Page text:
Uremia (or uraemia for my friends from the Empire) results from kidney failure. Accumulated wastes build up in the blood, resulting in a number of symptoms; these symptoms include loss of appetite, vomiting, headache, rashes, abnormal body odor, bleeding (due to platelet problems), and coma. The term “uremia” comes from “urea" which is a nitrogenous waste product measured in the blood. Elevations in urea usually reflect poor kidney function, but a number of other conditions may raise blood urea nitrogen (BUN) levels independent of kidney function. These include high protein diets, catabolic states such as sepsis, gastrointestinal bleeding, and a number of drugs (glucocorticoids most notably).
In general, BUN correlates well with uremic symptoms, but urea is not the cause of these symptoms itself. Supporting data comes primarily from a study of urea loading in chronic dialysis patients. Patients studied still had abnormal kidney function, so while high levels of urea did not result in “uremia” in otherwise well-dialyzed patients, other abnormalities could not be studied.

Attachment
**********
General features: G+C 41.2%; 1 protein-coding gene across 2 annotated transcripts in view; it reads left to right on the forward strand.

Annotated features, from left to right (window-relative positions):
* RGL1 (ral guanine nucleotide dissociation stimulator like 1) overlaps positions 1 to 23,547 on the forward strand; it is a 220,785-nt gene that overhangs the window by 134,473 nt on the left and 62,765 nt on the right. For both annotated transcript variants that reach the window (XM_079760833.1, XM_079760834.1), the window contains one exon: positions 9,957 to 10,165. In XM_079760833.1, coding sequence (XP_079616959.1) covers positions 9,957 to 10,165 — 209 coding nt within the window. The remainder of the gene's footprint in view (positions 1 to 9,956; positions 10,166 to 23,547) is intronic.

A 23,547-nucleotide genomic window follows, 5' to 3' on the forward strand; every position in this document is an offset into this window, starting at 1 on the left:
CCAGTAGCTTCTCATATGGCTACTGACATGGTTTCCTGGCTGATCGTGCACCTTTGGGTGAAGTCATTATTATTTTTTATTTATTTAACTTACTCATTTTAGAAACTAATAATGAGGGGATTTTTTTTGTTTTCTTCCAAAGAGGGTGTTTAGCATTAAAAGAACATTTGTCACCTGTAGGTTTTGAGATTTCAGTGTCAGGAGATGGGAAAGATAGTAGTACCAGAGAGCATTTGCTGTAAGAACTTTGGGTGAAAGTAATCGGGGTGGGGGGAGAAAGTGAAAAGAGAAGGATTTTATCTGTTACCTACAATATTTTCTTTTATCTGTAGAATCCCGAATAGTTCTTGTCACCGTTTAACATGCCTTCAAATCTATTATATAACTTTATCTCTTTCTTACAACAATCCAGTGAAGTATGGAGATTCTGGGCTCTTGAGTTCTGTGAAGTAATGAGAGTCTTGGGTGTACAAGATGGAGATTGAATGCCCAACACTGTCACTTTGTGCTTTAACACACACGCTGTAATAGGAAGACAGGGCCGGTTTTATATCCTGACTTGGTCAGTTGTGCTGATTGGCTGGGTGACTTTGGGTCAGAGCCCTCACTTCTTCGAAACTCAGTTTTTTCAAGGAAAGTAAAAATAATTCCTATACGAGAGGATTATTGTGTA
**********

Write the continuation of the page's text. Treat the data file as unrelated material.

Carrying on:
Thanks to a Brief Communication in the May issue of Journal of the American Society of Nephrology (JASN) we now know that uremic platelet dysfunction is not due to urea.
Linthorst, Avis, and Levi studied platelet function in vivo and in vitro from 3 family members with familial azotemia. In this rare inherited disorder, blood urea levels rise to levels consistent with uremia but without reduction in glomerular filtration rate or accompanying uremic symptoms. All platelet studies fell within the normal range, ruling-out urea itself as the cause of platelet dysfunction.
Sometimes I am asked to dialyze patients with high BUN levels but relatively normal glomerular filtration rates to help with bleeding or other uremic possibilities. Now we know that lowering BUN is not itself beneficial because it is merely a biochemical epiphenomenon, not the real toxin. All thanks to an experiment of nature.